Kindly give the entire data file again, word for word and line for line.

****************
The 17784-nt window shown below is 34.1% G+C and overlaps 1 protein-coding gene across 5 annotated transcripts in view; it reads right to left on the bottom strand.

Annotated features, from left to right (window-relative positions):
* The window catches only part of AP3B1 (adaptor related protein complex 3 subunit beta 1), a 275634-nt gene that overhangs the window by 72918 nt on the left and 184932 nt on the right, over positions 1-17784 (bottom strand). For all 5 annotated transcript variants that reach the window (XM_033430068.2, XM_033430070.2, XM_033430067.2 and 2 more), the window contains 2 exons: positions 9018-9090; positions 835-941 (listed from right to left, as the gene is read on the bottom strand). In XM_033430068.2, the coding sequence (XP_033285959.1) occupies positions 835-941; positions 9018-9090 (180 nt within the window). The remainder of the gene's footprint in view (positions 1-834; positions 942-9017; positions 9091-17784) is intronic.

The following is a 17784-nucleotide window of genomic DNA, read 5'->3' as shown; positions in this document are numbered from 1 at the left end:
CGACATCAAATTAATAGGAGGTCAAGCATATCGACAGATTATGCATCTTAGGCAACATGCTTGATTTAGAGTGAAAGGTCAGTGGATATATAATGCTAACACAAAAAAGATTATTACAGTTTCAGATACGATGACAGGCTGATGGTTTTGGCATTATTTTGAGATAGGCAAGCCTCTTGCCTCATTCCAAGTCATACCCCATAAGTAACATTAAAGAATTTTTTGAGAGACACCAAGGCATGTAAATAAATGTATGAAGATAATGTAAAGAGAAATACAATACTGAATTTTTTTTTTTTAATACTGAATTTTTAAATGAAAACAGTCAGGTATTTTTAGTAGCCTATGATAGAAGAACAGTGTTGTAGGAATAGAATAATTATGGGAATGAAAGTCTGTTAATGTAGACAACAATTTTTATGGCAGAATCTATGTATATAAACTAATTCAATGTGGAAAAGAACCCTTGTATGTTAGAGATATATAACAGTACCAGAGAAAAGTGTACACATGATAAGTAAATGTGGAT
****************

The 17784-nt window shown below is 34.1% G+C and overlaps 1 protein-coding gene across 5 annotated transcripts in view; it reads right to left on the bottom strand.

Annotated features, from left to right (window-relative positions):
* The window catches only part of AP3B1 (adaptor related protein complex 3 subunit beta 1), a 275634-nt gene that overhangs the window by 72918 nt on the left and 184932 nt on the right, over positions 1-17784 (bottom strand). For all 5 annotated transcript variants that reach the window (XM_033430068.2, XM_033430070.2, XM_033430067.2 and 2 more), the window contains 2 exons: positions 9018-9090; positions 835-941 (listed from right to left, as the gene is read on the bottom strand). In XM_033430068.2, the coding sequence (XP_033285959.1) occupies positions 835-941; positions 9018-9090 (180 nt within the window). The remainder of the gene's footprint in view (positions 1-834; positions 942-9017; positions 9091-17784) is intronic.

The following is a 17784-nucleotide window of genomic DNA, read 5'->3' as shown; positions in this document are numbered from 1 at the left end:
CGACATCAAATTAATAGGAGGTCAAGCATATCGACAGATTATGCATCTTAGGCAACATGCTTGATTTAGAGTGAAAGGTCAGTGGATATATAATGCTAACACAAAAAAGATTATTACAGTTTCAGATACGATGACAGGCTGATGGTTTTGGCATTATTTTGAGATAGGCAAGCCTCTTGCCTCATTCCAAGTCATACCCCATAAGTAACATTAAAGAATTTTTTGAGAGACACCAAGGCATGTAAATAAATGTATGAAGATAATGTAAAGAGAAATACAATACTGAATTTTTTTTTTTTAATACTGAATTTTTAAATGAAAACAGTCAGGTATTTTTAGTAGCCTATGATAGAAGAACAGTGTTGTAGGAATAGAATAATTATGGGAATGAAAGTCTGTTAATGTAGACAACAATTTTTATGGCAGAATCTATGTATATAAACTAATTCAATGTGGAAAAGAACCCTTGTATGTTAGAGATATATAACAGTACCAGAGAAAAGTGTACACATGATAAGTAAATGTGGAT